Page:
Four financial market regulators are setting up a committee to explore the possibility of bringing mutual fund, insurance, banking and the yet to be launched pension fund agents and advisers under common regulatory surveillance. Representatives of capital market watchdog Securities and Exchange Board of India (Sebi), the banking regulator, the Reserve Bank of India (RBI), the Insurance Regulatory and Development Authority (Irda) and the Pension Fund Regulatory Development Authority (PFRDA) will be the members on this panel.
One of the key objectives of the committee would be to explore if a common qualifying test can be prescribed to certify the agents who sell financial products, ranging from mutual funds to insurance, bank fixed deposits and pension products as and when they are available. Sebi chairman M. Damodaran first mooted the idea of regulating financial advisers.
(from left) Securities and Exchange Board of India chairman M. Damodaran, Reserve Bank of India governor Yaga Venugopal Reddy and Union finance minister P. Chidambaram
“We want to see if a unified approach can be followed towards regulating various kinds of advisers in the market,” said C.S. Rao, chairman, Irda. “We will examine the existing procedures which are in place and see if it is possible to have a common qualifying test.” The licensing of agents, however, would rest with the independent regulators, he added.
Currently, the agents or distributors selling financial products undergo a series of qualifying tests. Mutual fund agents or advisers, who are regulated by the industry body, the Association of Mutual Funds in India (Amfi), undergo a mandatory Amfi certification test before they can start selling mutual fund units. Similarly, insurance agents undergo a test and training programme prescribed by Irda. Stock market professionals, who are members of the National Stock Exchange (NSE), take part in the exchange’s certification in financial markets programme, which covers courses on various stock market operations such as depository, derivatives and surveillance.
However, the agents selling financial products do not operate in a compartmentalized world. A rising stock market and the growing popularity of mutual funds and insurance among retail investors have led financial services players to offer a whole range of financial products to clients. For instance, an adviser in deposit products sells a bank’s fixed deposit schemes, mutual fund units as well as an insurance product to the same client. Similarly, an independent financial adviser could be both an Amfi-certified and Irda-certified agent. The regulators want to put an end to the misrepresentation of financial products to customers while closing a deal and make the advisers more responsible. They are also concerned about the standards of the qualifying tests which the agents undergo to be eligible for selling the products. “The panel will look into all these issues,” said a finance ministry official who does not wish to be named.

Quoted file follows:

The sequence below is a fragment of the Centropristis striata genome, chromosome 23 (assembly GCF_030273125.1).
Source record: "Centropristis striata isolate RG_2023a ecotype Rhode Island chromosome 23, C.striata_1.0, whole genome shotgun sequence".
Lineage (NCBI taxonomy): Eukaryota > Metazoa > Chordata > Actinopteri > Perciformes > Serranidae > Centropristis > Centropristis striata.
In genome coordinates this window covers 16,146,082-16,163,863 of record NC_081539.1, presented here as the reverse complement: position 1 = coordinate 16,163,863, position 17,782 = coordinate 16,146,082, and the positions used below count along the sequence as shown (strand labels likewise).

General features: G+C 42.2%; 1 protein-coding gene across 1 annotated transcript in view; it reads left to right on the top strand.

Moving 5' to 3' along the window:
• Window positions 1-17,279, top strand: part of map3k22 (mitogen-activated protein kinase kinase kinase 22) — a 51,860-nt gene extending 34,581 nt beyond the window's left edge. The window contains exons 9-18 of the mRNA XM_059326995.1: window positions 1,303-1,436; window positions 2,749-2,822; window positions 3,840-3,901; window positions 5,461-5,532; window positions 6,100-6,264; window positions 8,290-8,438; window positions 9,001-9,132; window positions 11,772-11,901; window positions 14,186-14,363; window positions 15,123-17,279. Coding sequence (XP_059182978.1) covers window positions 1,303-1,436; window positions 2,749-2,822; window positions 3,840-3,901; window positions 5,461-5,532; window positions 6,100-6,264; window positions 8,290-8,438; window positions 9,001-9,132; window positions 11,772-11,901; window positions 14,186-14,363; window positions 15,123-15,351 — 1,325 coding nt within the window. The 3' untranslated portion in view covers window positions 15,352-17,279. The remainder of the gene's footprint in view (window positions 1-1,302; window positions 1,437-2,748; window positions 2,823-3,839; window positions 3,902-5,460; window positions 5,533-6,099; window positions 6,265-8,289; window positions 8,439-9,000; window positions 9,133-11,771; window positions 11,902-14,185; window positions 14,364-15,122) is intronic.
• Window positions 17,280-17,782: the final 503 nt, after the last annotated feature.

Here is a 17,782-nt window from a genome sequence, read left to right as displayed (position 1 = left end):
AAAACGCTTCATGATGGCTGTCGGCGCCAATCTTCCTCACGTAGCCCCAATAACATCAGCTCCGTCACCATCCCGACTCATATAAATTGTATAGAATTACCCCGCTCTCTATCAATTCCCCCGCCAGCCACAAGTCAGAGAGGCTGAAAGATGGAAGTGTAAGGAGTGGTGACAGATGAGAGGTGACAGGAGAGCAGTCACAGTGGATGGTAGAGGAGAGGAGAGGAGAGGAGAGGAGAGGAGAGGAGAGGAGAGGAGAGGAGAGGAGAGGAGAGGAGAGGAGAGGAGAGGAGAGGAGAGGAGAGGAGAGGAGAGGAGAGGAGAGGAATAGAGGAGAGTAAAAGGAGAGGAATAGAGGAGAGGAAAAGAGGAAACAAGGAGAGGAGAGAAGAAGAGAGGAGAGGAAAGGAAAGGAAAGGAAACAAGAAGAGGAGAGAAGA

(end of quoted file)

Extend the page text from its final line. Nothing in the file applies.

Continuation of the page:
Sebi already has started working on a set of regulations for stock market advisers and may make a formal announcement after it gets the board nod. The idea of these regulations, as laid out in Sebi’s concept paper (available on its website), is to regulate those who give stock market advice for compensation. The regulations will prescribe a certification programme, which will be mandatory for all stock market advisers. It also would lay out a code of conduct and the consequences of non-adherence to the policy. According to a senior Sebi official, who didn’t wish to be quoted, the National Institute of Securities Markets (Nism) initially may undertake the regulatory supervision of securities advisers. At a later stage, an independent self-regulatory organization may undertake the responsibility of regulating advisers. Nism is a securities training school set up by the capital market regulator.
The Financial Planning Standards Board (FPSB), an independent private sector body that certifies Indian financial planners, had written to Sebi stating it could take up the role of the independent self-regulatory organization.
In mature markets such as the US, the market regulator Securities and Exchange Commission (SEC) has an Investment Advisers Act in place since 1940. Advisers managing client assets in securities above a certain amount have to register mandatorily with SEC. The Act outlays a comprehensive definition of an adviser, code of conduct and the penal action which can be taken for non-compliance with the rules laid out in the Act.
In the UK, where the Financial Services Authority is the single regulator for financial markets, the agency prescribes a financial planning certification programme and registers financial advisers who give advice on various financial products.
An independent, common regulatory body is expected to better address oversight on compliance issues, agent certification and promote best practices.
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